The need to publish blog posts frequently is an accepted maxim among most bloggers and content marketers. If blogs don’t post new content multiple times a week or even daily, page views will fall and the blog will lose credibility. That’s the prevalent belief at any rate.
A few highly-rated blogs recently sought to challenge that viewpoint by experimenting with their posting frequency.
Buffer stopped publishing new posts for 30 days and instead focused on recycling and refreshing older posts. It republished 10 posts during July by changing the publication dates in the copy. All were updated posts w or other variations of evergreen content.
Buffer’s traffic dropped just 4% from the previous month. If it weren’t for an anomalous 16,000 spike in visitors on June 25, unique visits for July would have been down by just 6,000, says Buffer content crafter Kevan Lee.
Traffic from organic search actually increased, due to the updated evergreen content. New publication dates may have helped, since some people filter search results to view only newer articles. Both referral traffic and social media referrals dropped. With fewer new articles, visitors had fewer posts to share.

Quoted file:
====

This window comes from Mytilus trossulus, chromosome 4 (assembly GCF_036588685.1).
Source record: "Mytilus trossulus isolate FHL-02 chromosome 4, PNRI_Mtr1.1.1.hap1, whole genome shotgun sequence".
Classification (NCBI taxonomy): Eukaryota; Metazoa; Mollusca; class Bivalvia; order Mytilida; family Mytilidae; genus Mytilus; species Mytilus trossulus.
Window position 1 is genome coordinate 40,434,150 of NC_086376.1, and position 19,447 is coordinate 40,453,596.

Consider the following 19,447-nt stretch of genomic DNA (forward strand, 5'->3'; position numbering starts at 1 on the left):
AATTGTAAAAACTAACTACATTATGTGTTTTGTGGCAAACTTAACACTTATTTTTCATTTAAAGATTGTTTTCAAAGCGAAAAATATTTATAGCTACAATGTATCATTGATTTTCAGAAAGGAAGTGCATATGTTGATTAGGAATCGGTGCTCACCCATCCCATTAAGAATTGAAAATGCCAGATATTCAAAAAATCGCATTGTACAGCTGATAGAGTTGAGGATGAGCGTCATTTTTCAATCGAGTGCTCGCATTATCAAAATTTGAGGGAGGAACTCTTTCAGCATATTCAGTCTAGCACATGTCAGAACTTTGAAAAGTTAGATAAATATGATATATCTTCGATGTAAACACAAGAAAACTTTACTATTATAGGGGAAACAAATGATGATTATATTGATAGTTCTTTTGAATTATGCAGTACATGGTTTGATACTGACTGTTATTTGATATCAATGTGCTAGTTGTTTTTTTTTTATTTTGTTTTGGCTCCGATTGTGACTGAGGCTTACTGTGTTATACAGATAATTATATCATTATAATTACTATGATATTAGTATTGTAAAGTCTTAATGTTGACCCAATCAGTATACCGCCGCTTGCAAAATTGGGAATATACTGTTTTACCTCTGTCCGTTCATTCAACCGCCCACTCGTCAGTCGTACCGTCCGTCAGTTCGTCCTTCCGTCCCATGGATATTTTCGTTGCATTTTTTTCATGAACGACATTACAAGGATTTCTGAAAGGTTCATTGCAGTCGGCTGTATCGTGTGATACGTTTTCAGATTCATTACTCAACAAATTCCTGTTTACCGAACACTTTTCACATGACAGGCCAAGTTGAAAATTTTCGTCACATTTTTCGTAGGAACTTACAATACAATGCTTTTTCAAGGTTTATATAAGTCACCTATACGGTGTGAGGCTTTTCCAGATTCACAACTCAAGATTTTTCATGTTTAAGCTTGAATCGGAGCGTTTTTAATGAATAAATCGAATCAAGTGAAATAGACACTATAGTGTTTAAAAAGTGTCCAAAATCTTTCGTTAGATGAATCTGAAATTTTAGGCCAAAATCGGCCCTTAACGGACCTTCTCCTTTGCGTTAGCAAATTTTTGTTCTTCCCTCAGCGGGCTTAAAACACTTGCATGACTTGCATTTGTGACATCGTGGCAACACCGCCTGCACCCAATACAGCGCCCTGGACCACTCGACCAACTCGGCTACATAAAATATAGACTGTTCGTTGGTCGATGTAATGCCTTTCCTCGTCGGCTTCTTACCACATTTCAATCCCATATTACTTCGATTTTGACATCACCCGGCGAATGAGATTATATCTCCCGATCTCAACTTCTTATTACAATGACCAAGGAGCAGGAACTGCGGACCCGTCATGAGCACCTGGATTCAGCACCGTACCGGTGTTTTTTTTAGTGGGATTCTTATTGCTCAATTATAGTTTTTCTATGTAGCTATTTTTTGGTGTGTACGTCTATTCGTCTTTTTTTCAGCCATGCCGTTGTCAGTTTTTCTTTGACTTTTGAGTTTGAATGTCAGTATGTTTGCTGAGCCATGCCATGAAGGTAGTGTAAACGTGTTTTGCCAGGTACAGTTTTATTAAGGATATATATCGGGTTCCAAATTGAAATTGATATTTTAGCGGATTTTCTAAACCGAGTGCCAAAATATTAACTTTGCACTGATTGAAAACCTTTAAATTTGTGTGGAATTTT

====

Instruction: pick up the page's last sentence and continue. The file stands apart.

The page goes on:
The Buffer team took the extra time that month to add new information and graphics to older posts, devise new email campaigns, create SlideShares, republish content on other websites, and undertake other marketing activities. Lee said he had high hopes for those content marketing experiments but found the work was more time consuming than expected and results for most projects fell short of expectations.
Another Experiment In Publishing Frequency
The CoSchedule blog tried an experiment from another angle. For four weeks, it tried publishing three posts a week instead of two. Keep in mind that its posts average 2,000 words and have about eight graphics. Average social media shares per post within two weeks after being published dropped from 561 to 325. Page views per post fell from an average of 6,074 to 4,367. Comments per post went from an average of 6.5 to 3.
With more blog posts, total number of page views did increase from 24,299 to 26,204, an increase of less than 8% for 33% more effort.
CoSchedule content marketer Nathan Ellering concluded that the additional page views were simply not worth the effort of creating an additional post each week. Of course, various factors including the topics, publishing days and times, social media strategy, email subscriptions and others could have affected results. However, the posts’ content was quite average, with no outliers, and email open rates remained consistent, Ellering says. He guesses that a drop in social shares caused blog traffic to fall.
“We gave our audience (you guys) so much content to share that you had to pick and choose what was worthy enough for you to share,” he writes. “Even if we published three awesome posts a week, you needed a little diversity in your social shares—not all from one source.”
The CoSchedule experiment, it seems, demonstrated that publishing more content won’t necessarily increase website traffic.
The Moz Experiment